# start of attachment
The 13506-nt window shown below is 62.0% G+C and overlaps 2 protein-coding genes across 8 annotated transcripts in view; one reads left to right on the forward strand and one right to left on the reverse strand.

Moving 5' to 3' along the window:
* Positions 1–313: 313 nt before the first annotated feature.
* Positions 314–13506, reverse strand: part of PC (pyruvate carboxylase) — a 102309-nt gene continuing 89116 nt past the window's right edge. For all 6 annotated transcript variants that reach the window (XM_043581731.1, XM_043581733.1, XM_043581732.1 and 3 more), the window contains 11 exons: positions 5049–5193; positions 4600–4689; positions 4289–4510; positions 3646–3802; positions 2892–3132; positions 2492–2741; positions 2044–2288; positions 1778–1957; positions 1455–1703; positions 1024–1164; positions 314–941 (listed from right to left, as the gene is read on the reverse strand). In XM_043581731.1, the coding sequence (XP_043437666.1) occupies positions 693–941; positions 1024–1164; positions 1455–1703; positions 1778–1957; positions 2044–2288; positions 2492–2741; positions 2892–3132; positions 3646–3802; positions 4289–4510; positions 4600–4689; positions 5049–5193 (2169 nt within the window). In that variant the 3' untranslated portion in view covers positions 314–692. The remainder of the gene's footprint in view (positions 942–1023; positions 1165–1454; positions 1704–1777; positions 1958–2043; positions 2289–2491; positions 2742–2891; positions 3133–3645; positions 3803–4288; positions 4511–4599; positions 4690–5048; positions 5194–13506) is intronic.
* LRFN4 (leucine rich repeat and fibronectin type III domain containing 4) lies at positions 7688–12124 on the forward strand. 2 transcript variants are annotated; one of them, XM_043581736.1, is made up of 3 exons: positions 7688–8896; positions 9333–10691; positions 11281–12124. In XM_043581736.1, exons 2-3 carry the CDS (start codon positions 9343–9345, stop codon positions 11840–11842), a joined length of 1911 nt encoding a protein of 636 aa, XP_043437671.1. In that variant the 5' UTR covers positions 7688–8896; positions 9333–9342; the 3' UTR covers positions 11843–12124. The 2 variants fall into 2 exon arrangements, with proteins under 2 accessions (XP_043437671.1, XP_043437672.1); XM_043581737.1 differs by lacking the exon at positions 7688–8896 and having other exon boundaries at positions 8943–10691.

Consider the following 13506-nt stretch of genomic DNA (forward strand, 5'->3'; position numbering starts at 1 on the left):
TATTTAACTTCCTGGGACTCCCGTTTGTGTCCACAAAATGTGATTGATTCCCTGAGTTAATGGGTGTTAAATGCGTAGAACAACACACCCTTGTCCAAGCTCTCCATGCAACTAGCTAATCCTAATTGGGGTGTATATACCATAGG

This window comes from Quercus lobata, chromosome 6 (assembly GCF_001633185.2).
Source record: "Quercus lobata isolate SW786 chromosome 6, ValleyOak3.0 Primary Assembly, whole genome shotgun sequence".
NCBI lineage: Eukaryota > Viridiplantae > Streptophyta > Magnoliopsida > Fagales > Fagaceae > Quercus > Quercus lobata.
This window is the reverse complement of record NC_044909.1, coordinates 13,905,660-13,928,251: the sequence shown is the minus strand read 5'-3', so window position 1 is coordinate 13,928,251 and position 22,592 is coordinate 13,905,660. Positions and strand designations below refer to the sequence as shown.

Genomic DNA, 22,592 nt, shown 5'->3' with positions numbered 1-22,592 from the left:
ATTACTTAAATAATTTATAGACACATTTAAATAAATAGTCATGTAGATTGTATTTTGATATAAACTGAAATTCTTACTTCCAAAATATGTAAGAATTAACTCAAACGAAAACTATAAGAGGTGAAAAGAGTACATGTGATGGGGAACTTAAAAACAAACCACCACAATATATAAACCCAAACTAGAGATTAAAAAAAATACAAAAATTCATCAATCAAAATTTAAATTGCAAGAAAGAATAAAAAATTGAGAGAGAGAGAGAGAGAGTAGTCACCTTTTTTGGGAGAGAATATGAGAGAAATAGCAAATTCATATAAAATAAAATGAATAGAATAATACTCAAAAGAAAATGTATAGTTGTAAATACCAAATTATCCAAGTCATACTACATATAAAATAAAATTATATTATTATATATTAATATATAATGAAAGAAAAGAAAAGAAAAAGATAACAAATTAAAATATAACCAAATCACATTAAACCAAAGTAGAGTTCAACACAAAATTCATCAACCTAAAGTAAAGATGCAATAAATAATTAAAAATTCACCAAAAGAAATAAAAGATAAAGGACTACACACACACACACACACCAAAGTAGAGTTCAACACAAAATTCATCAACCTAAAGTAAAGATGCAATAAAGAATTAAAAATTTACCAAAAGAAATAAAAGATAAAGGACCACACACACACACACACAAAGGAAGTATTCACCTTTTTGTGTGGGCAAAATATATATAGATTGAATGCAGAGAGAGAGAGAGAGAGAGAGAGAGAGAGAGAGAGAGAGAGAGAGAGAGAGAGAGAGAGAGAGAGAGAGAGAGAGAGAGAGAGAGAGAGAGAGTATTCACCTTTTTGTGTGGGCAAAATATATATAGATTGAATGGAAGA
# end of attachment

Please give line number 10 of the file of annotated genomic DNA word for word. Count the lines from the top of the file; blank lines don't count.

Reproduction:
NCBI lineage: Eukaryota > Viridiplantae > Streptophyta > Magnoliopsida > Fagales > Fagaceae > Quercus > Quercus lobata.